The formal thank you note is not dead, and neither is finding the best gifts for doctors when you complete a rotation.
Jump ahead to these sections:
- Step 1: Use a Formal Tone
- Step 2: Address the Note to a Specific Person
- Step 3: Say, ‘Thank You’
- Step 4: Give Specific Examples of Things You Appreciated
- Step 5: Say ‘Thank You’ Again
- Step 6: Sign Each Note
- Step 7: Repeat this Process for Others Who Were Helpful
- Step 8: Send Out the Notes Quickly
- Sample After-Rotation Thank You Notes
It’s appropriate to write a thank-you note. It might land on your supervising physician’s desk and she’ll remember it years from now. Your name may be on her mind when she recommends someone for an award — or a job.
Move your healthcare books to the side. Go out and purchase a nice set of thank you cards, then follow these steps and write a post-rotation thank you note with some of these example paragraphs. These tips could also work if you complete a job shadowing experience as well.
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Step 1: Use a Formal Tone
Treat each of the professionals you worked with as if they are the Chief of Staff at the Mayo Clinic. It doesn’t matter if your rotation was for a doctor in a rural community or a large city or even whether you were impressed with the doctor’s skills.
Address the note to Dr. Last Name. Use formal language and complete sentences. Don’t use abbreviations or emoticons.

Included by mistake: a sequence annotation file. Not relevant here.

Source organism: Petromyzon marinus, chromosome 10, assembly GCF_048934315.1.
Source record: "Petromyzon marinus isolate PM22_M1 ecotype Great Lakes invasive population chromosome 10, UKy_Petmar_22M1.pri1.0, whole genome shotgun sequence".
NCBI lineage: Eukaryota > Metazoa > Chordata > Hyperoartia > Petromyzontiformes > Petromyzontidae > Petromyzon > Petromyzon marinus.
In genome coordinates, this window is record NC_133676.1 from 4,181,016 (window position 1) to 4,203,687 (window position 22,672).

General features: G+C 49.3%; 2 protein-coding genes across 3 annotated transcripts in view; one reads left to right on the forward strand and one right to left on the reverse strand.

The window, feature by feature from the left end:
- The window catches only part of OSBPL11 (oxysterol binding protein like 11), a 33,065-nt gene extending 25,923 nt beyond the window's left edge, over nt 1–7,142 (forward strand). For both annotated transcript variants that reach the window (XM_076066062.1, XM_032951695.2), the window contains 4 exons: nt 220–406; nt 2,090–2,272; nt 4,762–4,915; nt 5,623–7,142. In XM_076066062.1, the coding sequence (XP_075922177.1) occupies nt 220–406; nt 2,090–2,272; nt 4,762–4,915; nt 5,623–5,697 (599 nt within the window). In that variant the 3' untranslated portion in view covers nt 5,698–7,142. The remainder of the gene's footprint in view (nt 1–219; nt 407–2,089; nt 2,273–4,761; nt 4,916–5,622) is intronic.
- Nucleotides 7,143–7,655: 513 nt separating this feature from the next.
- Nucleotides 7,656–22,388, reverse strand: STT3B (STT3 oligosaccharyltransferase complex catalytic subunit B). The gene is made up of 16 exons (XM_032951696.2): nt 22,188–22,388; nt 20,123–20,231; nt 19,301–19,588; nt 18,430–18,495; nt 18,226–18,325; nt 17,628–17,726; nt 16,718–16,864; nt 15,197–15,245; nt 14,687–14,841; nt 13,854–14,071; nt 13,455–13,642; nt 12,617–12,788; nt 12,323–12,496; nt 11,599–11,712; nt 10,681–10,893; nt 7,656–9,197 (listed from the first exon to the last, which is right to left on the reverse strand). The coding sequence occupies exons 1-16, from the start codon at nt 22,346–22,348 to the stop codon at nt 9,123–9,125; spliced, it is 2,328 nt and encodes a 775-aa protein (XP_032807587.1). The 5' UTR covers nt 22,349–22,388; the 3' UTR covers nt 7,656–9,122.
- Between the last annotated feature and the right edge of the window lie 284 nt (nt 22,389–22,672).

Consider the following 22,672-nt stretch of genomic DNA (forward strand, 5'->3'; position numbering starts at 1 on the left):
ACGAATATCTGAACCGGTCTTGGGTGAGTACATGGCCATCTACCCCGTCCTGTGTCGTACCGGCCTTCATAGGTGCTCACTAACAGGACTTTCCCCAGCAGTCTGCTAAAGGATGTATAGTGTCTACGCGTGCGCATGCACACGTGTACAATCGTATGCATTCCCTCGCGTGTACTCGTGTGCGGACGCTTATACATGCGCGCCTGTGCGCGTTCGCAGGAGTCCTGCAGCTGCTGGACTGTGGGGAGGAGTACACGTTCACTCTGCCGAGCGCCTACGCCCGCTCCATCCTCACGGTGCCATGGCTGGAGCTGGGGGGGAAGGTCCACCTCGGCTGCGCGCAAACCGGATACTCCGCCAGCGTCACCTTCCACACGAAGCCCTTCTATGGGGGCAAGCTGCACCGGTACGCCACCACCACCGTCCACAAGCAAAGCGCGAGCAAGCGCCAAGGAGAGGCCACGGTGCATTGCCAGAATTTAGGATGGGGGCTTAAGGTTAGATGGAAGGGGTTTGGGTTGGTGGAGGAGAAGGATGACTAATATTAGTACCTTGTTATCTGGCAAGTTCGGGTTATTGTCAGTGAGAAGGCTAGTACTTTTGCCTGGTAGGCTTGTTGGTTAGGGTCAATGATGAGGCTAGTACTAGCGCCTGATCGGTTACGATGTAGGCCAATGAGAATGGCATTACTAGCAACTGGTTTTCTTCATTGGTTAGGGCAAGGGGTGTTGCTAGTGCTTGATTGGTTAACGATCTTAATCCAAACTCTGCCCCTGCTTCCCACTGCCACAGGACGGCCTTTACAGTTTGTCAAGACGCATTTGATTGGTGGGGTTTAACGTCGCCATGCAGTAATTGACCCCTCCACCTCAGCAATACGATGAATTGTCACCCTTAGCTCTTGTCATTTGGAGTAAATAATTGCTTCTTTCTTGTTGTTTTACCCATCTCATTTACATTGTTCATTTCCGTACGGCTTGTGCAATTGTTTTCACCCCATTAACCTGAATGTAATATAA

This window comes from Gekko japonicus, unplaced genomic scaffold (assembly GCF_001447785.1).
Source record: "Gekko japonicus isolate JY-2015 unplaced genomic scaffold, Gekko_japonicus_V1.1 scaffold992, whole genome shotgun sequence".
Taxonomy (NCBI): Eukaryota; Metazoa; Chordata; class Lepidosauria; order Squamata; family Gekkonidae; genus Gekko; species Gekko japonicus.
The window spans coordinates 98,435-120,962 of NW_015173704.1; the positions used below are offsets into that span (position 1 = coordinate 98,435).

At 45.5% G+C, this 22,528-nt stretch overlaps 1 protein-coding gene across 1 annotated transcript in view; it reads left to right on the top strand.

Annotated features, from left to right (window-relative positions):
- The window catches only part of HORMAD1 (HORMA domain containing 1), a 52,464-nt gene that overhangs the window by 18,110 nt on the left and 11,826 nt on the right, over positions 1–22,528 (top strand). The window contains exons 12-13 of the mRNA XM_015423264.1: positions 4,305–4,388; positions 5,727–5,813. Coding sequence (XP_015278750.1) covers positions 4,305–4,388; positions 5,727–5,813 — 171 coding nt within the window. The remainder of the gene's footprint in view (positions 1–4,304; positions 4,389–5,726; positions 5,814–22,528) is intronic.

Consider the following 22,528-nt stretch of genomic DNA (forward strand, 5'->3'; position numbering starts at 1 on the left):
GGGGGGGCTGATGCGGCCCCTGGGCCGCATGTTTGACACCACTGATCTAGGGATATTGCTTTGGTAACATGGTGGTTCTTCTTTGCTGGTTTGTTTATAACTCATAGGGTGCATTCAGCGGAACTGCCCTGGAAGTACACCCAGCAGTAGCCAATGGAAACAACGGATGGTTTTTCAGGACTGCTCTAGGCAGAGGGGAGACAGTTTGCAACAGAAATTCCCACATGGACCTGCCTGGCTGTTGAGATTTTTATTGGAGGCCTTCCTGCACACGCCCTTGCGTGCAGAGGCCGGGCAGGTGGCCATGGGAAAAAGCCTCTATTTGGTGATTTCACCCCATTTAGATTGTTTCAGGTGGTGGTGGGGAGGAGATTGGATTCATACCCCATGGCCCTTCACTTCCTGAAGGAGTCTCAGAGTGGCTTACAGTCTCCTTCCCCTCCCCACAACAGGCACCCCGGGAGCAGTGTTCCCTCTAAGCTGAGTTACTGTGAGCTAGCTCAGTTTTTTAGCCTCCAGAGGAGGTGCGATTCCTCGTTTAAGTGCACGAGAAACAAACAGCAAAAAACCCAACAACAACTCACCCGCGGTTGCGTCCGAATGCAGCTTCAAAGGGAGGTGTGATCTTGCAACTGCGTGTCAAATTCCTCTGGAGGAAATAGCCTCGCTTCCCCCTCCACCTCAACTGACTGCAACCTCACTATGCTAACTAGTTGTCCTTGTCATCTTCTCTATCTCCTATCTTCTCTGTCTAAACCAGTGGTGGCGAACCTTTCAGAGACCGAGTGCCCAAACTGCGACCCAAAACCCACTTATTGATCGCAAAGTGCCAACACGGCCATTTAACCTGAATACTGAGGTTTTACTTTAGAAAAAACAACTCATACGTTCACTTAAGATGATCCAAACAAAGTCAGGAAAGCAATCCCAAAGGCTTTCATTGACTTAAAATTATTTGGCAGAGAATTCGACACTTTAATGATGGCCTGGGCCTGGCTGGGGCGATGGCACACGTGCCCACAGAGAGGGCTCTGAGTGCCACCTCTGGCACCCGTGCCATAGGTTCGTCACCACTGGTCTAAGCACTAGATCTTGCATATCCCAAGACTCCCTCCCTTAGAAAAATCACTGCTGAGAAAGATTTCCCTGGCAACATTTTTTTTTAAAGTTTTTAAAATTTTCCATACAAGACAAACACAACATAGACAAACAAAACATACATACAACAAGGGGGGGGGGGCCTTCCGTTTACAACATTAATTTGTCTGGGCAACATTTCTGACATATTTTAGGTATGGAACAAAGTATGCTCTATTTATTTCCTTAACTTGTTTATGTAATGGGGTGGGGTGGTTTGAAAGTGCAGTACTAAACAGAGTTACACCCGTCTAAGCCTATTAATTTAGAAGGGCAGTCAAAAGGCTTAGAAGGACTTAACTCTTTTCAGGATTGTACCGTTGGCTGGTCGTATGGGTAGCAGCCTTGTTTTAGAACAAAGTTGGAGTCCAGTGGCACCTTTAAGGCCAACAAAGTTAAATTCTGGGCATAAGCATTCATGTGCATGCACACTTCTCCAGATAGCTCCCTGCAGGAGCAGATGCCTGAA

Email or mail the thank you note. Don’t even think about texting a thank you note.
Step 2: Address the Note to a Specific Person
You may have worked under eight different doctors during a rotation. This means you should write eight separate emails or letters.
Address each email to a specific doctor. Do not send a group message or a single letter. In fact, you should vary each message just a bit.
Step 3: Say, ‘Thank You’
Don’t get so caught up in your note’s flowery language that you forget to say “Thank you.” Say thanks even if the doctor wasn’t particularly good or helpful.
You can learn from bad examples as easily as you can learn from good ones.
Step 4: Give Specific Examples of Things You Appreciated
Think of at least one interaction you had with the doctor that was particularly helpful. Without using the name of a patient, describe what that interaction meant to you and why.
You may want to discuss something the doctor did — it could also be something the doctor said to you that was particularly helpful.
Make sure the interaction is presented in a positive light, regardless of how much you enjoyed or didn’t enjoy the rotation.
Step 5: Say ‘Thank You’ Again
Before you sign off on the note, once again express appreciation to the doctor.
Step 6: Sign Each Note
Sign each note with your first and last name.
Step 7: Repeat This Process for Others Who Were Helpful
Don’t just send a thank you note to the doctors. Think about the other people in the office who were helpful.
Consider sending thank yous to nurses, receptionists, or anyone else you worked with on a daily basis.
Step 8: Send Out the Notes Quickly
Send thank-you notes within one week of finishing a rotation.